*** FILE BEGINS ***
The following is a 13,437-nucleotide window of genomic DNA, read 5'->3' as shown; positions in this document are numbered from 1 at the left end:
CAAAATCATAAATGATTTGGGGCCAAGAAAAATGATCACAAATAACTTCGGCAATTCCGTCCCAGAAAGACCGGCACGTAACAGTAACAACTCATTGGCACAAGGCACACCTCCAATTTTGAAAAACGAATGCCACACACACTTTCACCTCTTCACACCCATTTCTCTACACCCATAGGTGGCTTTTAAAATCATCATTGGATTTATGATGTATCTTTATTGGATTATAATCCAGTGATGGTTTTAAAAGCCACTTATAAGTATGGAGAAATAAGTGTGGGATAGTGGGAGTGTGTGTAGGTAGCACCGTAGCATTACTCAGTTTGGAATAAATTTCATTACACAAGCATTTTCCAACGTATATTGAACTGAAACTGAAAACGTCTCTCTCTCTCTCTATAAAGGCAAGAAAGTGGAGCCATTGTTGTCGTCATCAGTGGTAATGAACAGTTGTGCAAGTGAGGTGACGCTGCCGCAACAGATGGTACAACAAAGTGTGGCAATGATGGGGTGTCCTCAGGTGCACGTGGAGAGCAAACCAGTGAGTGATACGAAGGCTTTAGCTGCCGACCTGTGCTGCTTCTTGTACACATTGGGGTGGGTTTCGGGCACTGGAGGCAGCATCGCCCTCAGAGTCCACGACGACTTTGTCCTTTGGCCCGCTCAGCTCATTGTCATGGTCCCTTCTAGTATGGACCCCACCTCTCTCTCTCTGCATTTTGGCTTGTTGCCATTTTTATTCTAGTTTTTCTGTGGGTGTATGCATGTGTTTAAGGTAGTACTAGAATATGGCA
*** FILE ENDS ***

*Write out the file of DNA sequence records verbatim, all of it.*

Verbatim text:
The following is a 13,437-nucleotide window of genomic DNA, read 5'->3' as shown; positions in this document are numbered from 1 at the left end:
CAAAATCATAAATGATTTGGGGCCAAGAAAAATGATCACAAATAACTTCGGCAATTCCGTCCCAGAAAGACCGGCACGTAACAGTAACAACTCATTGGCACAAGGCACACCTCCAATTTTGAAAAACGAATGCCACACACACTTTCACCTCTTCACACCCATTTCTCTACACCCATAGGTGGCTTTTAAAATCATCATTGGATTTATGATGTATCTTTATTGGATTATAATCCAGTGATGGTTTTAAAAGCCACTTATAAGTATGGAGAAATAAGTGTGGGATAGTGGGAGTGTGTGTAGGTAGCACCGTAGCATTACTCAGTTTGGAATAAATTTCATTACACAAGCATTTTCCAACGTATATTGAACTGAAACTGAAAACGTCTCTCTCTCTCTCTATAAAGGCAAGAAAGTGGAGCCATTGTTGTCGTCATCAGTGGTAATGAACAGTTGTGCAAGTGAGGTGACGCTGCCGCAACAGATGGTACAACAAAGTGTGGCAATGATGGGGTGTCCTCAGGTGCACGTGGAGAGCAAACCAGTGAGTGATACGAAGGCTTTAGCTGCCGACCTGTGCTGCTTCTTGTACACATTGGGGTGGGTTTCGGGCACTGGAGGCAGCATCGCCCTCAGAGTCCACGACGACTTTGTCCTTTGGCCCGCTCAGCTCATTGTCATGGTCCCTTCTAGTATGGACCCCACCTCTCTCTCTCTGCATTTTGGCTTGTTGCCATTTTTATTCTAGTTTTTCTGTGGGTGTATGCATGTGTTTAAGGTAGTACTAGAATATGGCA